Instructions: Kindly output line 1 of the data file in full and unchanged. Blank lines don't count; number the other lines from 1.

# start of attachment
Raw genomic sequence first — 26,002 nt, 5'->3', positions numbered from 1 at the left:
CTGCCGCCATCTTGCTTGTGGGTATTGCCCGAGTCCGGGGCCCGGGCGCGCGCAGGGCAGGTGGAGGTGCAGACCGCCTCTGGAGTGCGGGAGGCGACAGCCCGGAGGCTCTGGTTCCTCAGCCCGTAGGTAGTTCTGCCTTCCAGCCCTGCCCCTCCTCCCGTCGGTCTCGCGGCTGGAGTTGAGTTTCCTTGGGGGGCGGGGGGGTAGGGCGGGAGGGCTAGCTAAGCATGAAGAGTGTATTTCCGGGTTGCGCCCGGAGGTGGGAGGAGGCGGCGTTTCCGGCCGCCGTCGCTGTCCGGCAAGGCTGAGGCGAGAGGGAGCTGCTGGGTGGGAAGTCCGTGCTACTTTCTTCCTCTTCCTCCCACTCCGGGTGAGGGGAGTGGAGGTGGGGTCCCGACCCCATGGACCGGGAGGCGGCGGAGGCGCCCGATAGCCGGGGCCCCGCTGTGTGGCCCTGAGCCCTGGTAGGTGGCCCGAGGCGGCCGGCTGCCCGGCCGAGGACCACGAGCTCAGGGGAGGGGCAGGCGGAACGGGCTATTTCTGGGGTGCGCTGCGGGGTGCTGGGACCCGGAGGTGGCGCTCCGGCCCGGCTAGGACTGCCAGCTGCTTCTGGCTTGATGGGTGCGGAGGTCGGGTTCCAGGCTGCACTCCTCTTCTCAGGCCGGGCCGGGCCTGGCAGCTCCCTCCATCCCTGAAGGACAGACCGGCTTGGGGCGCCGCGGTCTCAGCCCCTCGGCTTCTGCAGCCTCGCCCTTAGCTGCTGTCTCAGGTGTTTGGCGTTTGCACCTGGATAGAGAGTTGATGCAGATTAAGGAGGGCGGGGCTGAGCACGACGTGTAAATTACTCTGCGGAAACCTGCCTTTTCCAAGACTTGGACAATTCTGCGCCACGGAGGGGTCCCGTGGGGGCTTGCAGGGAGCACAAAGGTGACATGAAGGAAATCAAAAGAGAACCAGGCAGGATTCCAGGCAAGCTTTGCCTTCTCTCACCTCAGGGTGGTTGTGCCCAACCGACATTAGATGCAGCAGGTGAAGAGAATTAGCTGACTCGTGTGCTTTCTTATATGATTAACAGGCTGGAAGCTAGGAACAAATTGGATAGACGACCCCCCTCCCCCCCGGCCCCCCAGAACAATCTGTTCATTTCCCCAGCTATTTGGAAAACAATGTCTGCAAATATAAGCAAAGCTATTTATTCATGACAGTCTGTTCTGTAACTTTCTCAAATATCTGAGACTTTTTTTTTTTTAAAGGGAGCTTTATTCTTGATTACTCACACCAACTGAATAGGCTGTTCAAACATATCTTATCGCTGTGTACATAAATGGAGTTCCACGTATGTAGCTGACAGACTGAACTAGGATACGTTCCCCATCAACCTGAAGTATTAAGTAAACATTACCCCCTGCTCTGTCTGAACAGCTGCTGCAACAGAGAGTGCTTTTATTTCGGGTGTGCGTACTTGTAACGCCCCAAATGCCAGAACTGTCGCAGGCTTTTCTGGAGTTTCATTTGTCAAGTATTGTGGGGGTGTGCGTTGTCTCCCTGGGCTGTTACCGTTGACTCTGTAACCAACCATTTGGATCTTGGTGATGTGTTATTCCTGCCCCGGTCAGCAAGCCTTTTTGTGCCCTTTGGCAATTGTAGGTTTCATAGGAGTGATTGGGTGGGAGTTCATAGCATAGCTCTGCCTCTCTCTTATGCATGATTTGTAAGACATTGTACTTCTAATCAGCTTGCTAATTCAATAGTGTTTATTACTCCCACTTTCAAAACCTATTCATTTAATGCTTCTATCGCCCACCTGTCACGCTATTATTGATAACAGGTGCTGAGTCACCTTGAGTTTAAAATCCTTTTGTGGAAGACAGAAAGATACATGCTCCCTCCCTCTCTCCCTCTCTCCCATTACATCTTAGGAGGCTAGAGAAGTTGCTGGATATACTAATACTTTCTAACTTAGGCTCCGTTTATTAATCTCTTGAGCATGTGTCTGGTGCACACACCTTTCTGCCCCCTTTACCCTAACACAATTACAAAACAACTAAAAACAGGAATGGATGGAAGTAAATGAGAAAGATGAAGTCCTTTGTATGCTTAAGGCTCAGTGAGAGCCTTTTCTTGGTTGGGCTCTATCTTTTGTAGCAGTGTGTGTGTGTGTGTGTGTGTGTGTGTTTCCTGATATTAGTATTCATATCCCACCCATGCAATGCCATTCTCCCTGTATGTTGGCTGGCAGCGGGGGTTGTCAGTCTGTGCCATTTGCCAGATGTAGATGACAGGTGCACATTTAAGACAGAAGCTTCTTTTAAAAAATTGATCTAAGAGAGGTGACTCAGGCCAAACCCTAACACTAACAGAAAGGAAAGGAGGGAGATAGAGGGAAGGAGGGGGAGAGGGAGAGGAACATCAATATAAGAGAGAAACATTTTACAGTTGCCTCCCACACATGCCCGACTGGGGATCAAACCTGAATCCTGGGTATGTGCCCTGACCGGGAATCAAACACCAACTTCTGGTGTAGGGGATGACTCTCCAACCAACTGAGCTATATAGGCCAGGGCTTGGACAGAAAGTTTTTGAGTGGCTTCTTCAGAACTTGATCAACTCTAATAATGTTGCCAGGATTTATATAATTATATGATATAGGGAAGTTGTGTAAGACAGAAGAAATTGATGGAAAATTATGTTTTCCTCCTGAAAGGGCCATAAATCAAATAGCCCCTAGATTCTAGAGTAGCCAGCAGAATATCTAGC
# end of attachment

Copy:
Raw genomic sequence first — 26,002 nt, 5'->3', positions numbered from 1 at the left: